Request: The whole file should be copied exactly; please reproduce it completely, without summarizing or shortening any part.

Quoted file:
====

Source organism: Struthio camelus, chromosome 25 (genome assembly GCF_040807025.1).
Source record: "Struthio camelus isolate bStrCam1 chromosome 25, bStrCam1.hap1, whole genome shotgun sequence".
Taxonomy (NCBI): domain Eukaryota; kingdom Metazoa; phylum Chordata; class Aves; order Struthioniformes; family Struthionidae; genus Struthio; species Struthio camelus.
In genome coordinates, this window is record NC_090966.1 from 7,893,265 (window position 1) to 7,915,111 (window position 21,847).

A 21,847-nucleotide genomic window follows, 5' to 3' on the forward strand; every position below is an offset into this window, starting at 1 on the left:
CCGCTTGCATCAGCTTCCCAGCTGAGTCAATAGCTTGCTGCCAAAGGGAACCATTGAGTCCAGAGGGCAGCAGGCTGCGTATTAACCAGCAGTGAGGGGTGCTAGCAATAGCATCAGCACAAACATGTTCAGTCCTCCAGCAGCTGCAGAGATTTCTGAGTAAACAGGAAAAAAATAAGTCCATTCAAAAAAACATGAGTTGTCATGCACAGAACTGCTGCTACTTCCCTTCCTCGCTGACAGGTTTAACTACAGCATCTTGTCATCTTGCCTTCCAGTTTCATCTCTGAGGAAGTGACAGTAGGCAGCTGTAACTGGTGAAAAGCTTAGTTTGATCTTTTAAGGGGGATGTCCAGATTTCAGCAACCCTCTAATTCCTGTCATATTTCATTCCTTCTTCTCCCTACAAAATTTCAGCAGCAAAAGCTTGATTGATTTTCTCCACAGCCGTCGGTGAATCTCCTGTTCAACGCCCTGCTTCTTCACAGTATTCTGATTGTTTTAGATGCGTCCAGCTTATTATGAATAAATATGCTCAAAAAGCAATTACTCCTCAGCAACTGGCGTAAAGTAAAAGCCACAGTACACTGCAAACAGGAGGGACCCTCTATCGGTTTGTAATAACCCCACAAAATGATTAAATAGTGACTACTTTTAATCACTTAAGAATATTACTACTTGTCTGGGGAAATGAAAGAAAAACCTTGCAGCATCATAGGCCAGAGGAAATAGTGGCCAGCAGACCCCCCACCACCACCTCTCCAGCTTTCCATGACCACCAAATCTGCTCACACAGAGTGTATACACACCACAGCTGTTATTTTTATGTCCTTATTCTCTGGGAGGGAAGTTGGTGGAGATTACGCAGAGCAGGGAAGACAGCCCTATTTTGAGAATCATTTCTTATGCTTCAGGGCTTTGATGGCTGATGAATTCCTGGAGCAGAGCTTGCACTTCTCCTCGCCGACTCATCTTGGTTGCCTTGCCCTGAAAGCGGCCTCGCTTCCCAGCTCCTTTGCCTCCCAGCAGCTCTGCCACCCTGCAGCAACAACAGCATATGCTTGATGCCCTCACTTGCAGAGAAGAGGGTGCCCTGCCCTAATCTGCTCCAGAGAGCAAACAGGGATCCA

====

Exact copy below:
Source organism: Struthio camelus, chromosome 25 (genome assembly GCF_040807025.1).
Source record: "Struthio camelus isolate bStrCam1 chromosome 25, bStrCam1.hap1, whole genome shotgun sequence".
Taxonomy (NCBI): domain Eukaryota; kingdom Metazoa; phylum Chordata; class Aves; order Struthioniformes; family Struthionidae; genus Struthio; species Struthio camelus.
In genome coordinates, this window is record NC_090966.1 from 7,893,265 (window position 1) to 7,915,111 (window position 21,847).

A 21,847-nucleotide genomic window follows, 5' to 3' on the forward strand; every position below is an offset into this window, starting at 1 on the left:
CCGCTTGCATCAGCTTCCCAGCTGAGTCAATAGCTTGCTGCCAAAGGGAACCATTGAGTCCAGAGGGCAGCAGGCTGCGTATTAACCAGCAGTGAGGGGTGCTAGCAATAGCATCAGCACAAACATGTTCAGTCCTCCAGCAGCTGCAGAGATTTCTGAGTAAACAGGAAAAAAATAAGTCCATTCAAAAAAACATGAGTTGTCATGCACAGAACTGCTGCTACTTCCCTTCCTCGCTGACAGGTTTAACTACAGCATCTTGTCATCTTGCCTTCCAGTTTCATCTCTGAGGAAGTGACAGTAGGCAGCTGTAACTGGTGAAAAGCTTAGTTTGATCTTTTAAGGGGGATGTCCAGATTTCAGCAACCCTCTAATTCCTGTCATATTTCATTCCTTCTTCTCCCTACAAAATTTCAGCAGCAAAAGCTTGATTGATTTTCTCCACAGCCGTCGGTGAATCTCCTGTTCAACGCCCTGCTTCTTCACAGTATTCTGATTGTTTTAGATGCGTCCAGCTTATTATGAATAAATATGCTCAAAAAGCAATTACTCCTCAGCAACTGGCGTAAAGTAAAAGCCACAGTACACTGCAAACAGGAGGGACCCTCTATCGGTTTGTAATAACCCCACAAAATGATTAAATAGTGACTACTTTTAATCACTTAAGAATATTACTACTTGTCTGGGGAAATGAAAGAAAAACCTTGCAGCATCATAGGCCAGAGGAAATAGTGGCCAGCAGACCCCCCACCACCACCTCTCCAGCTTTCCATGACCACCAAATCTGCTCACACAGAGTGTATACACACCACAGCTGTTATTTTTATGTCCTTATTCTCTGGGAGGGAAGTTGGTGGAGATTACGCAGAGCAGGGAAGACAGCCCTATTTTGAGAATCATTTCTTATGCTTCAGGGCTTTGATGGCTGATGAATTCCTGGAGCAGAGCTTGCACTTCTCCTCGCCGACTCATCTTGGTTGCCTTGCCCTGAAAGCGGCCTCGCTTCCCAGCTCCTTTGCCTCCCAGCAGCTCTGCCACCCTGCAGCAACAACAGCATATGCTTGATGCCCTCACTTGCAGAGAAGAGGGTGCCCTGCCCTAATCTGCTCCAGAGAGCAAACAGGGATCCA